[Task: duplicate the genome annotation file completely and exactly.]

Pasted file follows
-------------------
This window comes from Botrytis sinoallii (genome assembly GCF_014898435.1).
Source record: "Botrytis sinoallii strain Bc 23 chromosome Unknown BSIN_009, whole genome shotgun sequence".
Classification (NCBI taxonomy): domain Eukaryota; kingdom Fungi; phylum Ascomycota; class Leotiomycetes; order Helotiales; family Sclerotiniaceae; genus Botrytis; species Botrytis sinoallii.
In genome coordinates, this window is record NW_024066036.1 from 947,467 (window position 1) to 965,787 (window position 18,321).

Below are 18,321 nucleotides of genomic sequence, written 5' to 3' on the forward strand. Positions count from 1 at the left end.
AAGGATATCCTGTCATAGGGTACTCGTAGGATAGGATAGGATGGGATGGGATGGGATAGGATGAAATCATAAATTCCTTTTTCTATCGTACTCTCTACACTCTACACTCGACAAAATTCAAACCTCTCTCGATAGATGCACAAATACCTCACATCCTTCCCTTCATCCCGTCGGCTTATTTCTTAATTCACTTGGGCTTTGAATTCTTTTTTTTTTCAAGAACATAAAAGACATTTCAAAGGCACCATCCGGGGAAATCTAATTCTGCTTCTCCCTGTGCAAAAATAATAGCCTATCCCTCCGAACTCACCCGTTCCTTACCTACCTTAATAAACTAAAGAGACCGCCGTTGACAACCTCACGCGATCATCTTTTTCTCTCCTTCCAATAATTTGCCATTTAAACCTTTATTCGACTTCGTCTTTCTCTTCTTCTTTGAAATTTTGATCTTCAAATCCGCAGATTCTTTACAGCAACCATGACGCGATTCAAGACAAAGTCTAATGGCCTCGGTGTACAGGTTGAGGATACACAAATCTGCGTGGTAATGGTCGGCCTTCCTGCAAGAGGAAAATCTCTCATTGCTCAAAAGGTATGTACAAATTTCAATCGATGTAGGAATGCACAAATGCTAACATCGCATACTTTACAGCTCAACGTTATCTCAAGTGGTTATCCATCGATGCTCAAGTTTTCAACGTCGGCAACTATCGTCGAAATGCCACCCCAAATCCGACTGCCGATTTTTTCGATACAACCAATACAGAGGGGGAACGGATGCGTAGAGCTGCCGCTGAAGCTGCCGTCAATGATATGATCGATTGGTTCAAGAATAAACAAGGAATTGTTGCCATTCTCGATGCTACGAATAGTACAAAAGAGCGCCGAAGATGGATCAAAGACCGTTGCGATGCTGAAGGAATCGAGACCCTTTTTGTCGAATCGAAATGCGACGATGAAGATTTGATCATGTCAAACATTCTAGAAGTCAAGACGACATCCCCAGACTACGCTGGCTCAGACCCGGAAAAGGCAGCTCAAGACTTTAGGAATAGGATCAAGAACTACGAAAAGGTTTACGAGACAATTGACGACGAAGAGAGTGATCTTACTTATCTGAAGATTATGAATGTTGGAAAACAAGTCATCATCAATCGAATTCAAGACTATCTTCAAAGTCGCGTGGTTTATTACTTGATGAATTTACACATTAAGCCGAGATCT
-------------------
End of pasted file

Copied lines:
This window comes from Botrytis sinoallii (genome assembly GCF_014898435.1).
Source record: "Botrytis sinoallii strain Bc 23 chromosome Unknown BSIN_009, whole genome shotgun sequence".
Classification (NCBI taxonomy): domain Eukaryota; kingdom Fungi; phylum Ascomycota; class Leotiomycetes; order Helotiales; family Sclerotiniaceae; genus Botrytis; species Botrytis sinoallii.
In genome coordinates, this window is record NW_024066036.1 from 947,467 (window position 1) to 965,787 (window position 18,321).

Below are 18,321 nucleotides of genomic sequence, written 5' to 3' on the forward strand. Positions count from 1 at the left end.
AAGGATATCCTGTCATAGGGTACTCGTAGGATAGGATAGGATGGGATGGGATGGGATAGGATGAAATCATAAATTCCTTTTTCTATCGTACTCTCTACACTCTACACTCGACAAAATTCAAACCTCTCTCGATAGATGCACAAATACCTCACATCCTTCCCTTCATCCCGTCGGCTTATTTCTTAATTCACTTGGGCTTTGAATTCTTTTTTTTTTCAAGAACATAAAAGACATTTCAAAGGCACCATCCGGGGAAATCTAATTCTGCTTCTCCCTGTGCAAAAATAATAGCCTATCCCTCCGAACTCACCCGTTCCTTACCTACCTTAATAAACTAAAGAGACCGCCGTTGACAACCTCACGCGATCATCTTTTTCTCTCCTTCCAATAATTTGCCATTTAAACCTTTATTCGACTTCGTCTTTCTCTTCTTCTTTGAAATTTTGATCTTCAAATCCGCAGATTCTTTACAGCAACCATGACGCGATTCAAGACAAAGTCTAATGGCCTCGGTGTACAGGTTGAGGATACACAAATCTGCGTGGTAATGGTCGGCCTTCCTGCAAGAGGAAAATCTCTCATTGCTCAAAAGGTATGTACAAATTTCAATCGATGTAGGAATGCACAAATGCTAACATCGCATACTTTACAGCTCAACGTTATCTCAAGTGGTTATCCATCGATGCTCAAGTTTTCAACGTCGGCAACTATCGTCGAAATGCCACCCCAAATCCGACTGCCGATTTTTTCGATACAACCAATACAGAGGGGGAACGGATGCGTAGAGCTGCCGCTGAAGCTGCCGTCAATGATATGATCGATTGGTTCAAGAATAAACAAGGAATTGTTGCCATTCTCGATGCTACGAATAGTACAAAAGAGCGCCGAAGATGGATCAAAGACCGTTGCGATGCTGAAGGAATCGAGACCCTTTTTGTCGAATCGAAATGCGACGATGAAGATTTGATCATGTCAAACATTCTAGAAGTCAAGACGACATCCCCAGACTACGCTGGCTCAGACCCGGAAAAGGCAGCTCAAGACTTTAGGAATAGGATCAAGAACTACGAAAAGGTTTACGAGACAATTGACGACGAAGAGAGTGATCTTACTTATCTGAAGATTATGAATGTTGGAAAACAAGTCATCATCAATCGAATTCAAGACTATCTTCAAAGTCGCGTGGTTTATTACTTGATGAATTTACACATTAAGCCGAGATCT